Pey had to endure these shots for about six months, and then he would be able to start testosterone. When Pey got the go ahead to start his weekly shot in the leg, he couldn’t have been more excited. The process to get all the materials was a hassle; you have to have the right needles and syringes. When I got everything ready for his first shot, I was very shaky. Mind over matter is very important. You don’t want to mess up and stick your child to hard or somewhere you shouldn’t. Pey chose to get the shots in his legs. We would alternate every other week. He started off with a beginner dose, and that was pretty easy to handle. As the months and years went by, he was eventually put on full adult dose. This is the dose he will have to take the rest of his life. The more he was prescribed, the scarier it got for me having to inject him. I am not sure why, but it just seemed as if I grew in my anxiety as the physician prescribed more medicine to go into my child. Pey was confident in me and my poking abilities, so that did help. I won’t say it’s easy; I still make him bleed some times. I will say my anxiety has become less as time has passed.
Changes that Pey have experienced are his deeper voice, which will continue to drop as he ages, the body hair he has everywhere, and he’s most proud of his facial hair. He won’t shave it off for anything. This is funny to me, as he has very dark hair. See, Pey is half Mexican, so his hair shows up pretty well anyway. Pey was lucky enough to actually grow a few inches as well. The physician didn’t think he was going to grow anymore, but he proved her wrong. In the beginning of his LGBTQ clinic visits, they did x-rays. This would tell us whether his growth plates where done growing or not. The x-rays showed that he would be done growing at the age of 14, but he ended up putting on those inches. Another thing he is very proud of, as who wants to be a short dude. He got that trait from his mother, and he doesn’t like it.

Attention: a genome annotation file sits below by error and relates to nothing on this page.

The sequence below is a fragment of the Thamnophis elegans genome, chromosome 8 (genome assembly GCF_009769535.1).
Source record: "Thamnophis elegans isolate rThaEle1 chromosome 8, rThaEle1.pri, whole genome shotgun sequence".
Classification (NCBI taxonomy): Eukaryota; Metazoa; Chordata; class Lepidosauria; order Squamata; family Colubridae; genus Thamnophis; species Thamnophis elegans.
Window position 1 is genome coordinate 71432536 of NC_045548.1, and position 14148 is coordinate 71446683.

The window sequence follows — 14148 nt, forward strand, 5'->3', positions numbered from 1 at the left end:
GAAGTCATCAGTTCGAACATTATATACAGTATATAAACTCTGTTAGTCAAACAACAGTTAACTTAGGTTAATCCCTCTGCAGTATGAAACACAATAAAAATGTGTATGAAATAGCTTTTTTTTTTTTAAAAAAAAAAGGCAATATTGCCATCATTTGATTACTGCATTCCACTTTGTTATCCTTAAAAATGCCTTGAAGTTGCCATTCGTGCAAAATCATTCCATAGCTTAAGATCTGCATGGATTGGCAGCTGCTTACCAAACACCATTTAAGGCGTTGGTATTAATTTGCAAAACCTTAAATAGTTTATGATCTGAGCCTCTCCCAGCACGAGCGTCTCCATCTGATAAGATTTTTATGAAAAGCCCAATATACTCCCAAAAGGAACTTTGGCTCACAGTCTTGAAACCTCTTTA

The life of mothering a transgender teen isn’t easy, and it can be very stressful mentally and physically. My son unfortunately has his mother’s depression and anxiety on top of the depression from everyday mean people and just going through transitioning. Junior high was not very nice to Pey. Many peers of his would call him names, cyber bully him and one time made him go into a closet. There were many trips to the emergency room for suicidal thoughts and idealizations. Those trips turned into weeks stays in a crisis unit and finally a four month stay in a mental facility. Without this journey, Pey wouldn’t be in the positive place, which he is in now. I am not an expert, but I can share the experiences we have been through, and what we have learned.